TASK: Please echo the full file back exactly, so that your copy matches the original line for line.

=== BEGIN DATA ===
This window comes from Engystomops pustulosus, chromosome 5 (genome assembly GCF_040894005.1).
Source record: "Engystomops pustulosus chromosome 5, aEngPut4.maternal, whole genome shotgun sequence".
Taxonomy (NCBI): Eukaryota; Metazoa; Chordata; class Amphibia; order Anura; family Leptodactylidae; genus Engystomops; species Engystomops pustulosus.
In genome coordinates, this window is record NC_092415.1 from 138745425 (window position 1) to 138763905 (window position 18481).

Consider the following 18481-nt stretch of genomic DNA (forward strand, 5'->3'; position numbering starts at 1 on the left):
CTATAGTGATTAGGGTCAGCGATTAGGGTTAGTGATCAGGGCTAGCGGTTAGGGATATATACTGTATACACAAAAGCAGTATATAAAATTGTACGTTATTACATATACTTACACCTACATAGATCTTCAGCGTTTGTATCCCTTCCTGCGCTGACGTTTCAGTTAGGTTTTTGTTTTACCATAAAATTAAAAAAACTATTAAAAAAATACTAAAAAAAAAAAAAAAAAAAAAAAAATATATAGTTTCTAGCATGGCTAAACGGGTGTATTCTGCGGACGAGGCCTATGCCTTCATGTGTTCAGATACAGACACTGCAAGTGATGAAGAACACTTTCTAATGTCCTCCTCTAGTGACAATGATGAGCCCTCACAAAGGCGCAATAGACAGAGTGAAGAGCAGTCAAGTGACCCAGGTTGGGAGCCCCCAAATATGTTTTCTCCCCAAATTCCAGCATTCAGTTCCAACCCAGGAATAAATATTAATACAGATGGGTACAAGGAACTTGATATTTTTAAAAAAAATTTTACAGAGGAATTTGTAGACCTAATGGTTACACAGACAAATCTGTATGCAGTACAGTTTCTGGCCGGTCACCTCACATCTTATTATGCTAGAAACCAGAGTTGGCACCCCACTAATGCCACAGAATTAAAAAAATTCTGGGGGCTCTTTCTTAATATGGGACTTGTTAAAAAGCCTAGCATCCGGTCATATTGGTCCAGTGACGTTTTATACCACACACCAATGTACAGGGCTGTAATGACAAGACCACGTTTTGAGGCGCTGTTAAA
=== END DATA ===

This window comes from Engystomops pustulosus, chromosome 5 (genome assembly GCF_040894005.1).
Source record: "Engystomops pustulosus chromosome 5, aEngPut4.maternal, whole genome shotgun sequence".
Taxonomy (NCBI): Eukaryota; Metazoa; Chordata; class Amphibia; order Anura; family Leptodactylidae; genus Engystomops; species Engystomops pustulosus.
In genome coordinates, this window is record NC_092415.1 from 138745425 (window position 1) to 138763905 (window position 18481).

Consider the following 18481-nt stretch of genomic DNA (forward strand, 5'->3'; position numbering starts at 1 on the left):
CTATAGTGATTAGGGTCAGCGATTAGGGTTAGTGATCAGGGCTAGCGGTTAGGGATATATACTGTATACACAAAAGCAGTATATAAAATTGTACGTTATTACATATACTTACACCTACATAGATCTTCAGCGTTTGTATCCCTTCCTGCGCTGACGTTTCAGTTAGGTTTTTGTTTTACCATAAAATTAAAAAAACTATTAAAAAAATACTAAAAAAAAAAAAAAAAAAAAAAAAATATATAGTTTCTAGCATGGCTAAACGGGTGTATTCTGCGGACGAGGCCTATGCCTTCATGTGTTCAGATACAGACACTGCAAGTGATGAAGAACACTTTCTAATGTCCTCCTCTAGTGACAATGATGAGCCCTCACAAAGGCGCAATAGACAGAGTGAAGAGCAGTCAAGTGACCCAGGTTGGGAGCCCCCAAATATGTTTTCTCCCCAAATTCCAGCATTCAGTTCCAACCCAGGAATAAATATTAATACAGATGGGTACAAGGAACTTGATATTTTTAAAAAAAATTTTACAGAGGAATTTGTAGACCTAATGGTTACACAGACAAATCTGTATGCAGTACAGTTTCTGGCCGGTCACCTCACATCTTATTATGCTAGAAACCAGAGTTGGCACCCCACTAATGCCACAGAATTAAAAAAATTCTGGGGGCTCTTTCTTAATATGGGACTTGTTAAAAAGCCTAGCATCCGGTCATATTGGTCCAGTGACGTTTTATACCACACACCAATGTACAGGGCTGTAATGACAAGACCACGTTTTGAGGCGCTGTTAAA